- With indicators of labour market tightness remaining elevated at the start of this year, a rise in Bank Rate in March's MPC meeting is looking even more likely. Job vacancies climbed to a new record high, inactivity remained well above pre-Covid levels and the Labour Force Survey (LFS) jobless rate fell to 3.9%.
- Looking ahead, the drag on economic activity from rising inflation and increased uncertainty may weigh on job creation. But the experience of the 2010s suggests that the jobs market will adjust to a less strong economy via falling real wages more than declining employment.
Martin Beck, chief economic advisor to the EY ITEM Club, says:
“As far as measures of labour market tightness go, the latest jobs numbers show warning signs in several respects. Having been on an upward trajectory throughout last year, job vacancies climbed further to a new record high of 1.3m in the three months to February. Although employment broadly stagnated in the three months to January, compared with the previous quarter, growth in inactivity meant the LFS jobless rate still fell to 3.9% from 4.1% over the same period, taking it below the immediate pre-COVID-19 rate in early 2020. And the ratio of unemployed people per job vacancy fell to 1.0, the lowest since records began over 50 years ago.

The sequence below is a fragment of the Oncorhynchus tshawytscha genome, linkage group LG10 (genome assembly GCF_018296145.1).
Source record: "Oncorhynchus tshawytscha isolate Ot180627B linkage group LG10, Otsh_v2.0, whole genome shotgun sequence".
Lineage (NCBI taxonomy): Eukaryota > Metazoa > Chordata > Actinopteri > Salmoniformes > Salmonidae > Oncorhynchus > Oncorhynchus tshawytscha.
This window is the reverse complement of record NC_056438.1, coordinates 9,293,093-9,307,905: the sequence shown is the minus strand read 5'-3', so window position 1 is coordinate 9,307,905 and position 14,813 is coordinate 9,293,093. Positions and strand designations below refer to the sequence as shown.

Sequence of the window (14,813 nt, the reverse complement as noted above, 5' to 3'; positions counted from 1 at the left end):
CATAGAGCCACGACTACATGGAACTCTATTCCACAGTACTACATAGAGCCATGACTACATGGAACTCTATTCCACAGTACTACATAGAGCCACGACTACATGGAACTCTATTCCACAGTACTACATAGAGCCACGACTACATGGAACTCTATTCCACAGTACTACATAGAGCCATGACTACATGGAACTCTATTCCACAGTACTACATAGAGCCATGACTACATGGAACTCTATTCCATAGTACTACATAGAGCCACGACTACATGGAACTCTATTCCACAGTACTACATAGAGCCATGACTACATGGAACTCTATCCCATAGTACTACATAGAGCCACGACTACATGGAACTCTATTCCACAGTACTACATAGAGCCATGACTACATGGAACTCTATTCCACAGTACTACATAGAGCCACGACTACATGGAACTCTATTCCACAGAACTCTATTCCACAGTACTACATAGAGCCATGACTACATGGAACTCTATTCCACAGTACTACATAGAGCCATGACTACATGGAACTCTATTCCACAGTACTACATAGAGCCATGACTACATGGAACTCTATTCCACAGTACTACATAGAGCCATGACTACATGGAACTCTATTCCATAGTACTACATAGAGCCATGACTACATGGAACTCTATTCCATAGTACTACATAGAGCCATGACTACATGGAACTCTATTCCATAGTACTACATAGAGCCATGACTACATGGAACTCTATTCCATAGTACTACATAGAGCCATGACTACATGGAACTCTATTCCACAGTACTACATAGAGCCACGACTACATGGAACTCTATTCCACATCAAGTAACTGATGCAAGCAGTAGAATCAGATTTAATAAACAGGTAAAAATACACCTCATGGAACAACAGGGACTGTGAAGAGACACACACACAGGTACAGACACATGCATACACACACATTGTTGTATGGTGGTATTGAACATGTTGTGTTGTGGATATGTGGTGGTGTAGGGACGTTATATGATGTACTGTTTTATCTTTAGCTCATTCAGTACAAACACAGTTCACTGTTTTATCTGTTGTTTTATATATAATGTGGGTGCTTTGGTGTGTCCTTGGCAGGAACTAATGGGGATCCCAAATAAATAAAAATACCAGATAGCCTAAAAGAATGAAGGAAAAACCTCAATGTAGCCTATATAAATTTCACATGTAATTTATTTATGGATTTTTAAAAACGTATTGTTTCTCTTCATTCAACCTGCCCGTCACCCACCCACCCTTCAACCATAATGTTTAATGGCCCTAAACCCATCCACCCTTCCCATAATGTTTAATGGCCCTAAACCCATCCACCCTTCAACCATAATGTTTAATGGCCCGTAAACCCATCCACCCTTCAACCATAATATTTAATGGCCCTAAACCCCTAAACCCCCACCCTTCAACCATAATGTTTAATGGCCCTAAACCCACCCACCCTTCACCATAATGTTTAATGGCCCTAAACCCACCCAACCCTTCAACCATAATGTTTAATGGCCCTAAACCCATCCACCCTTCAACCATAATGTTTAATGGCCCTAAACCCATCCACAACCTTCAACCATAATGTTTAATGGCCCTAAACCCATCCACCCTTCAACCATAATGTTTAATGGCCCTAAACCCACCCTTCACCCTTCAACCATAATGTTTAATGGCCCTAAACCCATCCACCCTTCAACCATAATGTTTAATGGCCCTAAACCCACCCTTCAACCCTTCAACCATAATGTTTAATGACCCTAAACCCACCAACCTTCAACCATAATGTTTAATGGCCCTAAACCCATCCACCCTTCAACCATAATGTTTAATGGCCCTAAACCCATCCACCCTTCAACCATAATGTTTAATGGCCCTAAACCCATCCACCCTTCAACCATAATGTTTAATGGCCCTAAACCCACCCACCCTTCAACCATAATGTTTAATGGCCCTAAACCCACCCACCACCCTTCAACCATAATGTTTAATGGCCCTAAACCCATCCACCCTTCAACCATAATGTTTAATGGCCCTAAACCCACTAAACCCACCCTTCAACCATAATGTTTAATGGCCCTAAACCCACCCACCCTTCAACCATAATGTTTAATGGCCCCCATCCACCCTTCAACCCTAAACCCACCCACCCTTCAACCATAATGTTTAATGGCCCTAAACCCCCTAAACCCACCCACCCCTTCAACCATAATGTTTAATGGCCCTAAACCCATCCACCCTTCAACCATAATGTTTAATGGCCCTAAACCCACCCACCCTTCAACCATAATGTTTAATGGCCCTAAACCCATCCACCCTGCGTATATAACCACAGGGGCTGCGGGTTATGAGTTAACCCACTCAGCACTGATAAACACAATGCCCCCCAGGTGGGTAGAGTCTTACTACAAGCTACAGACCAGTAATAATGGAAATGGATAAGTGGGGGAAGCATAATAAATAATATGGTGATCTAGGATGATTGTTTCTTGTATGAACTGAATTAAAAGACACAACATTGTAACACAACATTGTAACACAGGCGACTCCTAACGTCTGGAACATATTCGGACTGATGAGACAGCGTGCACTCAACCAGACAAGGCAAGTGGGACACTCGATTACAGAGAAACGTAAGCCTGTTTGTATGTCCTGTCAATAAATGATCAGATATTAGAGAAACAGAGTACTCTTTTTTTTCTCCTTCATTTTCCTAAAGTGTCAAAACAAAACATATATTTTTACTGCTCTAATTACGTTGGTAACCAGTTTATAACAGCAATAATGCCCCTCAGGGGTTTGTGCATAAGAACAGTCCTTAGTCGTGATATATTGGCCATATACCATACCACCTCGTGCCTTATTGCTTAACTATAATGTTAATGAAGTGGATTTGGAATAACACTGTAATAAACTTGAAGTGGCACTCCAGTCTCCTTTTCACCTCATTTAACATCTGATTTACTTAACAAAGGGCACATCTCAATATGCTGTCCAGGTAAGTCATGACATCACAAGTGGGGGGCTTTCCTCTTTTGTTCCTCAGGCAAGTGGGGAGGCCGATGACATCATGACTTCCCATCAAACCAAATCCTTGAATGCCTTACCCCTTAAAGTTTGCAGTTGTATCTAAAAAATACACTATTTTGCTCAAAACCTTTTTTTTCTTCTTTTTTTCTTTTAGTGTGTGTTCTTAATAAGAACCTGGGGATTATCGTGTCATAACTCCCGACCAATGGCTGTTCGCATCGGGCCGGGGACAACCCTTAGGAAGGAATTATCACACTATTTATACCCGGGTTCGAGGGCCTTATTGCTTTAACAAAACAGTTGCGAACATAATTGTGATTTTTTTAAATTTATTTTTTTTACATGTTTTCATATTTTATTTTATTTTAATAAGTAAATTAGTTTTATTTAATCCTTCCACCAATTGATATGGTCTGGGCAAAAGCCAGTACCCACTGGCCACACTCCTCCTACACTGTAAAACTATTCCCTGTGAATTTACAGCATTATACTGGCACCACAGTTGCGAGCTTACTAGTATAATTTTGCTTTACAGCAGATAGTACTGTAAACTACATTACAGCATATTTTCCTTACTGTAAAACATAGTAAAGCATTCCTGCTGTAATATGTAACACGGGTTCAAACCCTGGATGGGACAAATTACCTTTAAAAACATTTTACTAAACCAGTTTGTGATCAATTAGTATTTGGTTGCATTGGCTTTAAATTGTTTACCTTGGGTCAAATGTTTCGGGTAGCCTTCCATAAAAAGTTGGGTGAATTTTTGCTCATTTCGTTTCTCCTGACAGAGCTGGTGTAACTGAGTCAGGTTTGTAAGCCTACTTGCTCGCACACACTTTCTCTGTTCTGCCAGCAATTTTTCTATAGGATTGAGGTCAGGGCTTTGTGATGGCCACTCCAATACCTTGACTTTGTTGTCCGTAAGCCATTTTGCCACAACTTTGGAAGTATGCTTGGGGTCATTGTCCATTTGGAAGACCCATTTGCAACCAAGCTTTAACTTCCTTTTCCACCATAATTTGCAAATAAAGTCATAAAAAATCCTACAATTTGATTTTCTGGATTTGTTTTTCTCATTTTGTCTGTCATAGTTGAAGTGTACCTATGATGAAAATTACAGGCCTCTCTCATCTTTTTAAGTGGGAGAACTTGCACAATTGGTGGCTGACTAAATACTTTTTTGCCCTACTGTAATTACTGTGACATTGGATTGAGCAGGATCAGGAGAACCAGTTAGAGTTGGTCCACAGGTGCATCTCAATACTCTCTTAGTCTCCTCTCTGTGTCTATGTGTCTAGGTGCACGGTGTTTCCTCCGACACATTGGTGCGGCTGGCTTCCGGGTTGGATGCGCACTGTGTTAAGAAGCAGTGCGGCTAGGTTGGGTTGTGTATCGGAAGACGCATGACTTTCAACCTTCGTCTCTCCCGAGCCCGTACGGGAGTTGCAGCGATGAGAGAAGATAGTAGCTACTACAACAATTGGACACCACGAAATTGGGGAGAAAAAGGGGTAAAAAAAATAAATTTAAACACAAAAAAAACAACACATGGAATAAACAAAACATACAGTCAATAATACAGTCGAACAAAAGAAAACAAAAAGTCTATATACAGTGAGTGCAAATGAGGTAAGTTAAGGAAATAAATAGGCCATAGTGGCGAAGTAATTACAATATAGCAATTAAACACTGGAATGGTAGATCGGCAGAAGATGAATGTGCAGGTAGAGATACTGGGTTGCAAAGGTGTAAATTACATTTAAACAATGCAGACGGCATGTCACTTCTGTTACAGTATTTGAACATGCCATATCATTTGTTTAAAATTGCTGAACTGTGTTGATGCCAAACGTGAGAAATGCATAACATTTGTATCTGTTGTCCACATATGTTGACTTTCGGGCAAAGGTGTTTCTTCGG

“The MPC's worry will be that a tight jobs market risks inflationary second-round effects, as workers seek to offset cost of living pressures by asking for higher wages. This means it's now even likelier that the committee will raise interest rates on Thursday. But the extent to which strong demand for workers is feeding into pay growth is still not clear. Headline (three-month average of the annual rate) growth in regular pay in January was 3.8%, little changed from December's 3.7%, while total pay rose 4.8%, up from 4.6%. But a rise in the number of jobs furloughed a year earlier will have boosted year-on-year pay growth. And other evidence – for example, the Bank of England's survey of the public's earnings expectations – show no sign of a wage-price spiral.
“Moreover, a weaker economic outlook will affect the labour market. And going by the experience of the 2010s, adjusting to softer demand is likely to come through falling real pay more than job losses.”